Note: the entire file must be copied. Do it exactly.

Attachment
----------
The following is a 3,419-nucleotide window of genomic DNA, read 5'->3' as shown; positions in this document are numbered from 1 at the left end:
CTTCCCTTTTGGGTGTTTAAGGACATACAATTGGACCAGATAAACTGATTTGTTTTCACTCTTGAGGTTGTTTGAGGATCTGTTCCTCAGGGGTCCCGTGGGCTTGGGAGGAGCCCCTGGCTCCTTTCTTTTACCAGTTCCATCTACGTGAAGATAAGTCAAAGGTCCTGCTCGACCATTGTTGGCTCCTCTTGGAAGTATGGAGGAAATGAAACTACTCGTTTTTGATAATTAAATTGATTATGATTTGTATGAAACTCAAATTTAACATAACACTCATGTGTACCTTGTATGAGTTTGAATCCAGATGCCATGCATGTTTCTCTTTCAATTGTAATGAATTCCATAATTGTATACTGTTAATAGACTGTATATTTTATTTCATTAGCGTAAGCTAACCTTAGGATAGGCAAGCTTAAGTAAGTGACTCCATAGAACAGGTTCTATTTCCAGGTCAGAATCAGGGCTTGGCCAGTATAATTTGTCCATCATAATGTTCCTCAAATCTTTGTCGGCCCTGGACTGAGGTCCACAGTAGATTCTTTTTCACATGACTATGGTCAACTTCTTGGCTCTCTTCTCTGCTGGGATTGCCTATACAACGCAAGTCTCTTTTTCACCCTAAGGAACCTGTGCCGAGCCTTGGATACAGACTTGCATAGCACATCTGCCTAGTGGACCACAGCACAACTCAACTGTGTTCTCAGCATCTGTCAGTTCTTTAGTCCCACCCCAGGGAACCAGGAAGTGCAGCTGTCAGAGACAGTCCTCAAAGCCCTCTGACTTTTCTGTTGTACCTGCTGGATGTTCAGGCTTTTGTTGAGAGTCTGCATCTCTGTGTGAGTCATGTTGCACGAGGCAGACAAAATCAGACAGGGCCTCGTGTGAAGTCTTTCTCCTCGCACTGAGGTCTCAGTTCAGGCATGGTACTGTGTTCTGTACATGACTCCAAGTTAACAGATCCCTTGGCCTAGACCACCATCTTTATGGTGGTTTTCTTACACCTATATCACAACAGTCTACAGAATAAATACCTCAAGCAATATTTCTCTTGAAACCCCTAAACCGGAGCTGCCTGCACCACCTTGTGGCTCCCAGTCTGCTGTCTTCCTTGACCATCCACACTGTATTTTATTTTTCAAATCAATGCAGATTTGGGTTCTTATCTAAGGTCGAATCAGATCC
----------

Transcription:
The following is a 3,419-nucleotide window of genomic DNA, read 5'->3' as shown; positions in this document are numbered from 1 at the left end:
CTTCCCTTTTGGGTGTTTAAGGACATACAATTGGACCAGATAAACTGATTTGTTTTCACTCTTGAGGTTGTTTGAGGATCTGTTCCTCAGGGGTCCCGTGGGCTTGGGAGGAGCCCCTGGCTCCTTTCTTTTACCAGTTCCATCTACGTGAAGATAAGTCAAAGGTCCTGCTCGACCATTGTTGGCTCCTCTTGGAAGTATGGAGGAAATGAAACTACTCGTTTTTGATAATTAAATTGATTATGATTTGTATGAAACTCAAATTTAACATAACACTCATGTGTACCTTGTATGAGTTTGAATCCAGATGCCATGCATGTTTCTCTTTCAATTGTAATGAATTCCATAATTGTATACTGTTAATAGACTGTATATTTTATTTCATTAGCGTAAGCTAACCTTAGGATAGGCAAGCTTAAGTAAGTGACTCCATAGAACAGGTTCTATTTCCAGGTCAGAATCAGGGCTTGGCCAGTATAATTTGTCCATCATAATGTTCCTCAAATCTTTGTCGGCCCTGGACTGAGGTCCACAGTAGATTCTTTTTCACATGACTATGGTCAACTTCTTGGCTCTCTTCTCTGCTGGGATTGCCTATACAACGCAAGTCTCTTTTTCACCCTAAGGAACCTGTGCCGAGCCTTGGATACAGACTTGCATAGCACATCTGCCTAGTGGACCACAGCACAACTCAACTGTGTTCTCAGCATCTGTCAGTTCTTTAGTCCCACCCCAGGGAACCAGGAAGTGCAGCTGTCAGAGACAGTCCTCAAAGCCCTCTGACTTTTCTGTTGTACCTGCTGGATGTTCAGGCTTTTGTTGAGAGTCTGCATCTCTGTGTGAGTCATGTTGCACGAGGCAGACAAAATCAGACAGGGCCTCGTGTGAAGTCTTTCTCCTCGCACTGAGGTCTCAGTTCAGGCATGGTACTGTGTTCTGTACATGACTCCAAGTTAACAGATCCCTTGGCCTAGACCACCATCTTTATGGTGGTTTTCTTACACCTATATCACAACAGTCTACAGAATAAATACCTCAAGCAATATTTCTCTTGAAACCCCTAAACCGGAGCTGCCTGCACCACCTTGTGGCTCCCAGTCTGCTGTCTTCCTTGACCATCCACACTGTATTTTATTTTTCAAATCAATGCAGATTTGGGTTCTTATCTAAGGTCGAATCAGATCC